The Mystery of Devils Tower: Unveiling the Truth Behind the Rare Igneous Rock

Devils Tower is a rare igneous rock formation located in northeastern Wyoming, and is the greatest example of columnar union in the world. It has long been a prominent landmark, but its origin remains a mystery. Geologists agree that the Devil's Tower was formed from molten rock forced upwards from deep in the earth, but debate continues as to whether the rock cooled underground or if the magma from the Devil's Tower reached the surface. Current research supports the conclusion that the Devil's Tower was not a volcano, but rather an igneous intrusion injected between layers of sedimentary rocks and cooled underground.

The characteristic furrowed columns are the result of contraction during cooling of the magma. Geological estimates place the age of the Devil's Tower at more than 50 million years, although erosion likely exposed it only one to two million years ago. The survival of Devils Tower is especially remarkable due to its vertical faces, which are more erosive and affected by gravity with landslides and rockfalls. It was the first national monument in the United States, established on September 24, 1906 by President Theodore Roosevelt.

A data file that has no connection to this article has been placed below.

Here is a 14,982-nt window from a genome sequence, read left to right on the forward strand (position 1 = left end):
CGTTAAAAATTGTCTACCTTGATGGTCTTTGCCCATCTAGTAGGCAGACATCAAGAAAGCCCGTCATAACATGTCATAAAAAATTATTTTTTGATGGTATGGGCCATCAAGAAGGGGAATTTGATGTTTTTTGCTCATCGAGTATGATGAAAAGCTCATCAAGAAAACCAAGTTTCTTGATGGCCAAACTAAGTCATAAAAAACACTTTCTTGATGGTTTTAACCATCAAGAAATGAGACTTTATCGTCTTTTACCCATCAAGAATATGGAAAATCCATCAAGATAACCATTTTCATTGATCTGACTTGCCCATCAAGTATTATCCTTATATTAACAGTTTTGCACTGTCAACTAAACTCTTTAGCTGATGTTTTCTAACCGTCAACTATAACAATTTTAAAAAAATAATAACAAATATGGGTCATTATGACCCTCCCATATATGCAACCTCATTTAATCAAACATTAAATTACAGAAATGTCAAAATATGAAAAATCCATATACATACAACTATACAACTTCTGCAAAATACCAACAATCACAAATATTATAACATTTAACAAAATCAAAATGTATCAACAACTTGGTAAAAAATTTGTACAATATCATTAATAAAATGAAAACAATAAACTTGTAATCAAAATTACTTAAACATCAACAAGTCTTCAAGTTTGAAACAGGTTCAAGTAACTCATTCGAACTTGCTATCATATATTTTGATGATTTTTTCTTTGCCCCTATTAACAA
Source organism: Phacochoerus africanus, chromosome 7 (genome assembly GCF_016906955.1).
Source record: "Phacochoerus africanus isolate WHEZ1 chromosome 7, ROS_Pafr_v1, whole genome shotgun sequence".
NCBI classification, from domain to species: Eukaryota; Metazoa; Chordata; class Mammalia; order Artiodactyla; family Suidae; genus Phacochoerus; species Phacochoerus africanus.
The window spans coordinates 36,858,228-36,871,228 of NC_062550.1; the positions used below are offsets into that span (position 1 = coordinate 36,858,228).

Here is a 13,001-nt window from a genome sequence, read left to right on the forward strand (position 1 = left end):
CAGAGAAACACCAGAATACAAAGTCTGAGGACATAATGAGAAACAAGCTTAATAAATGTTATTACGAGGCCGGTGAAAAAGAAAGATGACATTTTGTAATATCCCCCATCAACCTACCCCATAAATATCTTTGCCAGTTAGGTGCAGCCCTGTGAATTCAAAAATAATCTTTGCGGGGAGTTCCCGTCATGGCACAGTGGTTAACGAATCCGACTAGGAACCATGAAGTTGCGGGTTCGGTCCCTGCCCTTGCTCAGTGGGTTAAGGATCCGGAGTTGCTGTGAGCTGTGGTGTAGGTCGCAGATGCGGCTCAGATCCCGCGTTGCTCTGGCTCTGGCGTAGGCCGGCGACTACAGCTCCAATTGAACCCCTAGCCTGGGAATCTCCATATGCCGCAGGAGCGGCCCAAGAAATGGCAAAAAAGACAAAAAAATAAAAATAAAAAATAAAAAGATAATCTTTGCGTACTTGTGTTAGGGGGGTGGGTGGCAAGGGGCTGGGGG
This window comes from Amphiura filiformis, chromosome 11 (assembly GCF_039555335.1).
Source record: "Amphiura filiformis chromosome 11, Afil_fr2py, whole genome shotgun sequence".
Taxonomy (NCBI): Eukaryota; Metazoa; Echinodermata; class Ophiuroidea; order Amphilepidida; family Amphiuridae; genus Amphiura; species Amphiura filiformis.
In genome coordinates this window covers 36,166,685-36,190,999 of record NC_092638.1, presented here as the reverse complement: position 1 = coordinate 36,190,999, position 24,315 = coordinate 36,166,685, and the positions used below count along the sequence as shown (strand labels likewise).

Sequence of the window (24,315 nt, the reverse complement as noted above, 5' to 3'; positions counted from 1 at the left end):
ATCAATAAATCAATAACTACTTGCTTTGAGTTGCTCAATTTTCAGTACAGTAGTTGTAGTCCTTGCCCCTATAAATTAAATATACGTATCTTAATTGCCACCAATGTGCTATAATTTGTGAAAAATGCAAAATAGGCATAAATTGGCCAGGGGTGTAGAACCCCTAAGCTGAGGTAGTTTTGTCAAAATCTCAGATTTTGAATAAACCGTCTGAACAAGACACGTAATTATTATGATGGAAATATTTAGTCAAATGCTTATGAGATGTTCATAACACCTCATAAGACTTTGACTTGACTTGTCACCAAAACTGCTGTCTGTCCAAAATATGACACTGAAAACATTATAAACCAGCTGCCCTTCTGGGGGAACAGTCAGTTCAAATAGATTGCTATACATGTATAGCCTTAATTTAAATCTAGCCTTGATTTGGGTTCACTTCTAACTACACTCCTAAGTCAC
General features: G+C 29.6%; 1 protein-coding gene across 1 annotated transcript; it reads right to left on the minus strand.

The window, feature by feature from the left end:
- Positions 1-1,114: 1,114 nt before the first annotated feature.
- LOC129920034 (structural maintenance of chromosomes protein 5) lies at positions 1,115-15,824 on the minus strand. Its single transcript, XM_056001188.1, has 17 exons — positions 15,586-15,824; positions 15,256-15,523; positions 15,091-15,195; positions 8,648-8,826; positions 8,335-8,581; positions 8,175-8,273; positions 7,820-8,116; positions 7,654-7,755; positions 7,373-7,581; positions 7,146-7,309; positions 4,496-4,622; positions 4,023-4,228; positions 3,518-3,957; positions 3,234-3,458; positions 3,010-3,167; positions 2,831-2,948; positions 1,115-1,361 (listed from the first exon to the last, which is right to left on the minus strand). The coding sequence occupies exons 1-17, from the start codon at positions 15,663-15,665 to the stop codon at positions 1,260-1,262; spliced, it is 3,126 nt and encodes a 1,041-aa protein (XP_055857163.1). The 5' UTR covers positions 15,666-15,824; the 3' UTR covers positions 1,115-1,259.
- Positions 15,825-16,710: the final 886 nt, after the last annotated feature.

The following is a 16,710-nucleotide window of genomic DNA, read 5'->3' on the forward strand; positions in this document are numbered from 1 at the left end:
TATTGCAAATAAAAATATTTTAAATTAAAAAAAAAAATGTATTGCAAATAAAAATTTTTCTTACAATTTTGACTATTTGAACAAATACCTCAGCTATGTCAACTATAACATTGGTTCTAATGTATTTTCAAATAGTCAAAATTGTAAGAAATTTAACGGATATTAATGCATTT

The circular shape and vertical columns of Devils Tower have led most geologists to believe that it is a conduit or “gorge” that was once beneath a volcano. Another theory suggests that it is a remnant of a windowsill, which is lava dripped and solidified between two layers of sedimentary rocks. Scott Momaday (Kiowa) was given the name Tsoai-talee (rock tree boy) after Pohd-lohk, an elderly Kiowa, linking him to the myth of the Devils Tower bear. A sign at the visitor center indicates that the sedimentary rock was 2.4 km thick and eroded more than 50 Ma, meaning that it was six times higher than Devils Tower.

As rain and snow continue to erode the sedimentary rocks surrounding its base, more of Devils Tower will be exposed. Erosion of a reserve or laccolith is unlikely to produce a circular feature such as Devils Tower, and erosion of a windowsill would not result in such a circular tower either. In addition, the amount of talus around Devils Tower is modest8, which reinforces the deduction that erosion was rapid and recent. O'Harra (from the South Dakota School of Mines) theorized that Devils Tower should be an eroded remnant of a laccolite.

Roxanne Cotner
Roxanne Cotner

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